As a member of the Career Thought Leaders Consortium, I have been following and participating in an ongoing discussion of the obsolescence or continuing relevance of cover letters. The overwhelming consensus has been that they are necessary and in no way obsolete, and to pay no attention to career counselors who say they are not worth the bother because HR doesn’t read them. Of course, if you are properly pursuing your executive job search, your primary contact is not HR anyway, but that is a topic for another post.
One colleague indicated that she had recently conducted an informal survey of hiring managers regarding this question and received an overwhelming response of ABSOLUTELY YES! Do include a cover letter. Many of these hiring managers indicated that an effective cover letter can make the difference in whether a candidate is called in for an interview, particularly at executive level.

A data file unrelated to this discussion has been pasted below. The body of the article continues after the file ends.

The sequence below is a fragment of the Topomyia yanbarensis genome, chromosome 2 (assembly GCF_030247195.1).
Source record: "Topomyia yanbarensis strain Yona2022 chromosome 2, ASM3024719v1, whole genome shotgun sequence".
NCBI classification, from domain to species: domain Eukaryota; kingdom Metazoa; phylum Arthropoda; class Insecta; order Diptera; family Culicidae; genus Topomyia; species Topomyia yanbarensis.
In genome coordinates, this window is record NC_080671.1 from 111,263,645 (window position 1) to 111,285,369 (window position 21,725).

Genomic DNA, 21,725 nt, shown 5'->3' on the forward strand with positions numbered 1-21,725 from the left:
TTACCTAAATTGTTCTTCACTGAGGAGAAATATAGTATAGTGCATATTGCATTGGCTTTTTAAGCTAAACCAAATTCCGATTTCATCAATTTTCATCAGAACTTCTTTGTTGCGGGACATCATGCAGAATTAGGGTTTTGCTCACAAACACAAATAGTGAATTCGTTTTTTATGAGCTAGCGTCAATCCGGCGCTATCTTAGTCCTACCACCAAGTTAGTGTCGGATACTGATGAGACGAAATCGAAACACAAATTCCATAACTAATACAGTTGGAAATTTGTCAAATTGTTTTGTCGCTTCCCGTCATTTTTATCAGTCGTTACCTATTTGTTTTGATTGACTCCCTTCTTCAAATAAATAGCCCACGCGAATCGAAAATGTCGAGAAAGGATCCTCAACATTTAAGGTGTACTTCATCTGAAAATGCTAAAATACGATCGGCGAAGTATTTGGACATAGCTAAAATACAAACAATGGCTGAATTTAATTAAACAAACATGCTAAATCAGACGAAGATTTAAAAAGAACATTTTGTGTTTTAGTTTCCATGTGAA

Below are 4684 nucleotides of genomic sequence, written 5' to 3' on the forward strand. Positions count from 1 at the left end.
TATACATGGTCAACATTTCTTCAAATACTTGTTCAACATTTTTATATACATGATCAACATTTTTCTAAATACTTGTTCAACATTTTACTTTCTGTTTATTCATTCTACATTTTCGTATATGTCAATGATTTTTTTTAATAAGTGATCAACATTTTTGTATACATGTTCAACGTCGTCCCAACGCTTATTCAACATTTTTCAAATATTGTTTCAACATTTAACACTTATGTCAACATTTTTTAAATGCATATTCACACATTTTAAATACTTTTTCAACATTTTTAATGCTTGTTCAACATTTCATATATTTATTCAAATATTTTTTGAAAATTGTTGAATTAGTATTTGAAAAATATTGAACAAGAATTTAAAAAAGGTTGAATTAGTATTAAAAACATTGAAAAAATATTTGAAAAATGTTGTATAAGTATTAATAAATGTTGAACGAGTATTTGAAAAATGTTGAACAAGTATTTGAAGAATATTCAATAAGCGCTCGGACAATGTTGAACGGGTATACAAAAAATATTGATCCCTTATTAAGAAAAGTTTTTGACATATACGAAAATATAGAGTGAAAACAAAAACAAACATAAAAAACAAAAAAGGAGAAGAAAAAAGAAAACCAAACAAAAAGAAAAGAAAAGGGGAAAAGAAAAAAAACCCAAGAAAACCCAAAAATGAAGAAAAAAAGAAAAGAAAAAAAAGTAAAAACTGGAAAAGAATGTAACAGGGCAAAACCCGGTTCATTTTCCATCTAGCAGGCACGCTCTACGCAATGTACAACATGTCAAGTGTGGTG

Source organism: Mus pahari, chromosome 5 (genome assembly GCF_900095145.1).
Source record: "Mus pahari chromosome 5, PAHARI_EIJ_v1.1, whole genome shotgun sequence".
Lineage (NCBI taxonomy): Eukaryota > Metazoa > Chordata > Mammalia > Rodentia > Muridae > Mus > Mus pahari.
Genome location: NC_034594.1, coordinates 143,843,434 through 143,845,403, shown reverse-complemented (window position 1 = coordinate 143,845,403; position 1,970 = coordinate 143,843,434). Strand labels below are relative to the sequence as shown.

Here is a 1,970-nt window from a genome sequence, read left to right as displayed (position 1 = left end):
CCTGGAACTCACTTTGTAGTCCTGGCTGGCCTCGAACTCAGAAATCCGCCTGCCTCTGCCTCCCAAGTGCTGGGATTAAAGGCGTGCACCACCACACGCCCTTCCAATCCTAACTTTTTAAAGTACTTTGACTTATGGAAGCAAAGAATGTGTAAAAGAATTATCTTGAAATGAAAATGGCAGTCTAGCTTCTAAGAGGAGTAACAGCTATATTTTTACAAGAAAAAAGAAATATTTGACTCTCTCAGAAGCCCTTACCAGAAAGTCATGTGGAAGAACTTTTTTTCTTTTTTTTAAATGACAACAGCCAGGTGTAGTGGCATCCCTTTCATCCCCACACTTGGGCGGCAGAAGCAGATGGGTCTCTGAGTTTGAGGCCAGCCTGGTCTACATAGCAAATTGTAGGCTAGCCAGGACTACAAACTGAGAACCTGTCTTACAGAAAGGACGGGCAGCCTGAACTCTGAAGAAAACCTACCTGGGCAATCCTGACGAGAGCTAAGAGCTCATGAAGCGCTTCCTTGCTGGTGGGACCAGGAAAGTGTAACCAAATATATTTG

I wonder why anyone would NOT want to include a cover letter! Firstly, it is simply business courtesy to introduce yourself when you make a new business contact, as you are doing when you send your resume in application for a position. Secondly, the cover letter can be used to express things that do not lend themselves well to or may even be inappropriate for inclusion in the resume itself. Thirdly, it gives you an opportunity to reinforce the business case made in the resume. Fourthly, along with some possible tweaking to the executive resume, sending a cover letter allows you to effectively customize your presentation to the particular audience and opportunity.
So, when I am asked by my executive clients whether a cover letter is needed, my answer is always an emphatic “Yes!” The worst that can happen if you include one is that the recipient skims it or even tosses it. The worst that can happen if you do not include one is that your recipient is like me–I would be completely put off by someone who lacked the business courtesy to tell me why they were sending me their resume! One of my pet peeves and something that always gives me an initial poor impression of a potential executive resume client is to receive their resume in an e-mail, with no message and sometimes even without a subject line!